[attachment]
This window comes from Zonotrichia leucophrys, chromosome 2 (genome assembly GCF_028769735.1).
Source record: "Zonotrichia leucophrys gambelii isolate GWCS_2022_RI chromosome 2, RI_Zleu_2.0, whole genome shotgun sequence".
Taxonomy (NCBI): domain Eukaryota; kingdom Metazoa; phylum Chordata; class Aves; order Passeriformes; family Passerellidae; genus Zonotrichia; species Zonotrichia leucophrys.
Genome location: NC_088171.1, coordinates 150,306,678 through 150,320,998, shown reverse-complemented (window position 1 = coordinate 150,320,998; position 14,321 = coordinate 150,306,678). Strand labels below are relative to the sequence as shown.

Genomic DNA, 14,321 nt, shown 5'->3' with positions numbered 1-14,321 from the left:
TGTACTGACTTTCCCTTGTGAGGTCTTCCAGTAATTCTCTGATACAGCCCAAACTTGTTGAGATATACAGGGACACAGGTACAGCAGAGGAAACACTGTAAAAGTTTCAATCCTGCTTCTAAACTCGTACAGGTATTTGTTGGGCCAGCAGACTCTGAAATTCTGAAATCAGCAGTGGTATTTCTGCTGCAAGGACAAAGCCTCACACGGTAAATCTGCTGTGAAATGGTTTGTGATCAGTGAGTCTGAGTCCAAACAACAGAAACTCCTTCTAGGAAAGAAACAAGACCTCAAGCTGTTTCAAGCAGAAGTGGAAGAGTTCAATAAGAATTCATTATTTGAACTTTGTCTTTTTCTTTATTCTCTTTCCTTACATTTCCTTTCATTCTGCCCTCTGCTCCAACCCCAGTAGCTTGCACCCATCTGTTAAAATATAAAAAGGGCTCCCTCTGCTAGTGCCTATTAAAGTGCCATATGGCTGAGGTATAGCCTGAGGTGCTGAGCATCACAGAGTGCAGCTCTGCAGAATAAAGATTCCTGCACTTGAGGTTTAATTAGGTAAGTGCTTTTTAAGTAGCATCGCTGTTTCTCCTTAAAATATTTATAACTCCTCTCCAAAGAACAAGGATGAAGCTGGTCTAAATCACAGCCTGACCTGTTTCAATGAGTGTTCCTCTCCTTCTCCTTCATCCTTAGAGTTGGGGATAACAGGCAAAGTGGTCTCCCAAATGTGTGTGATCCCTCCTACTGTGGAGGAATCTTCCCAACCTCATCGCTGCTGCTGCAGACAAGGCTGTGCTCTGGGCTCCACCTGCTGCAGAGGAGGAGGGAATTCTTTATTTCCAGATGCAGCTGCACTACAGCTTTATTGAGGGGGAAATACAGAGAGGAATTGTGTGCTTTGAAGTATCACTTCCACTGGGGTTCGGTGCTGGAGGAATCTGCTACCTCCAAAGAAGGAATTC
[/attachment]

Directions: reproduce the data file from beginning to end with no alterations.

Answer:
This window comes from Zonotrichia leucophrys, chromosome 2 (genome assembly GCF_028769735.1).
Source record: "Zonotrichia leucophrys gambelii isolate GWCS_2022_RI chromosome 2, RI_Zleu_2.0, whole genome shotgun sequence".
Taxonomy (NCBI): domain Eukaryota; kingdom Metazoa; phylum Chordata; class Aves; order Passeriformes; family Passerellidae; genus Zonotrichia; species Zonotrichia leucophrys.
Genome location: NC_088171.1, coordinates 150,306,678 through 150,320,998, shown reverse-complemented (window position 1 = coordinate 150,320,998; position 14,321 = coordinate 150,306,678). Strand labels below are relative to the sequence as shown.

Genomic DNA, 14,321 nt, shown 5'->3' with positions numbered 1-14,321 from the left:
TGTACTGACTTTCCCTTGTGAGGTCTTCCAGTAATTCTCTGATACAGCCCAAACTTGTTGAGATATACAGGGACACAGGTACAGCAGAGGAAACACTGTAAAAGTTTCAATCCTGCTTCTAAACTCGTACAGGTATTTGTTGGGCCAGCAGACTCTGAAATTCTGAAATCAGCAGTGGTATTTCTGCTGCAAGGACAAAGCCTCACACGGTAAATCTGCTGTGAAATGGTTTGTGATCAGTGAGTCTGAGTCCAAACAACAGAAACTCCTTCTAGGAAAGAAACAAGACCTCAAGCTGTTTCAAGCAGAAGTGGAAGAGTTCAATAAGAATTCATTATTTGAACTTTGTCTTTTTCTTTATTCTCTTTCCTTACATTTCCTTTCATTCTGCCCTCTGCTCCAACCCCAGTAGCTTGCACCCATCTGTTAAAATATAAAAAGGGCTCCCTCTGCTAGTGCCTATTAAAGTGCCATATGGCTGAGGTATAGCCTGAGGTGCTGAGCATCACAGAGTGCAGCTCTGCAGAATAAAGATTCCTGCACTTGAGGTTTAATTAGGTAAGTGCTTTTTAAGTAGCATCGCTGTTTCTCCTTAAAATATTTATAACTCCTCTCCAAAGAACAAGGATGAAGCTGGTCTAAATCACAGCCTGACCTGTTTCAATGAGTGTTCCTCTCCTTCTCCTTCATCCTTAGAGTTGGGGATAACAGGCAAAGTGGTCTCCCAAATGTGTGTGATCCCTCCTACTGTGGAGGAATCTTCCCAACCTCATCGCTGCTGCTGCAGACAAGGCTGTGCTCTGGGCTCCACCTGCTGCAGAGGAGGAGGGAATTCTTTATTTCCAGATGCAGCTGCACTACAGCTTTATTGAGGGGGAAATACAGAGAGGAATTGTGTGCTTTGAAGTATCACTTCCACTGGGGTTCGGTGCTGGAGGAATCTGCTACCTCCAAAGAAGGAATTC